Learn more about Daughters of Kali >>



Amavasya Satsang & Pilgrimage Blog Postings

New Moon & Solar Eclipse Reflections

Tuesday was both the New Moon and Solar Eclipse. Personally, I really did not know what to expect. Often, the New Moon energy is not something with which I am comfortable; I always feel the dark, void, or emptiness...which is not within my comfort zone...

Walking in the Footsteps of Goddess

Pilgrimage --a sacred journey-- has the capacity, should we choose to engage it, to take us to the heart of our beingness. Every year, I set out for India, land of the ancients, homeland of the Divine Mother and the one to whom I have dedicated myself, Kali Maa. On these trips, I do my best to open to the possibilities and to the realities; for India is a place of shattering, and I am no stranger to the perils (both seen and unseen) of each voyage...

Read on! >>



How to Create a Living Altar to the Dark Goddess

Many practitioners are afraid of dark goddess energies. Divinities such as Hecate, The Morrigan, Freya, Gran Brijit, Kali, Lilith, Oya and others prove frightening, leaving many without recourse to some powerful help, especially in times of challenge or crisis. Even the most seasoned among us can fear working with these goddesses.

Why is that, and how can we create a safe space in which to work with Her and the potent energy she carries?

Learn more and continue the dark goddess adventure here >>



Quote of the Month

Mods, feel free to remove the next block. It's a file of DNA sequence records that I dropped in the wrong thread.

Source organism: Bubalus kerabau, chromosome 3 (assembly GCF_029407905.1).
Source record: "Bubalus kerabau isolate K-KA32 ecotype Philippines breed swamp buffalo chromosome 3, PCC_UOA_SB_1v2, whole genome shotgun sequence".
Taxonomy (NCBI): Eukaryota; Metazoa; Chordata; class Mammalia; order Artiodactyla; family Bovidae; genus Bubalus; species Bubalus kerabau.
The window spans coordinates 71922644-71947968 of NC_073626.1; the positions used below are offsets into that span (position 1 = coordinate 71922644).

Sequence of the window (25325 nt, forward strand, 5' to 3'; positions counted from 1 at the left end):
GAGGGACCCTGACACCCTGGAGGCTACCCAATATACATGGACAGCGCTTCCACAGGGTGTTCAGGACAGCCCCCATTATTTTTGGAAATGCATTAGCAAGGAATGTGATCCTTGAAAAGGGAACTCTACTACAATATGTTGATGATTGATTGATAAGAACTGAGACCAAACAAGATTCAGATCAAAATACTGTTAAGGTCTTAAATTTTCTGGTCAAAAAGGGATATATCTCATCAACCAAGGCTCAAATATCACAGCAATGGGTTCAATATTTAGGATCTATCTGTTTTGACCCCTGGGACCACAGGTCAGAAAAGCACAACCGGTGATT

Tantra in Practice


"After both partners have bathed,
śākti (the female partner) is liberally and gently massaged with scented oils: jasmine for her hands, keora for her neck and cheeks, champa and hina for her breasts, spikenard for her hair, mustk for her abdomen, sandal paste for her thighs, and khus for her feet..."

--Mookerjee & Khanna
The Tantrick Way (p. 167)




Want to add to our inspirations? >>



To the Kaula & Community...

Gratitudes and Blessings...


Let the light of the Divine shine always through your unique expression of Her grace! 


Click here for more mantras for your daily practice... >>



 
 

SHARANYA: The Maa Batakali Cultural Mission, Inc. is a 501(c)(3) Devi Mandir (Goddess Temple) dedicated to Mahakālī and Her Mysteries. All donations are tax-deductible. We invite all spiritual seekers on a life-affirming path to join us.

Everyone is welcome in Maa's house!

Jai Maa!

 
SHARANYA: The Maa Batakali Cultural Mission, Inc. • 2063 42nd Avenue • San Francisco, CA 94116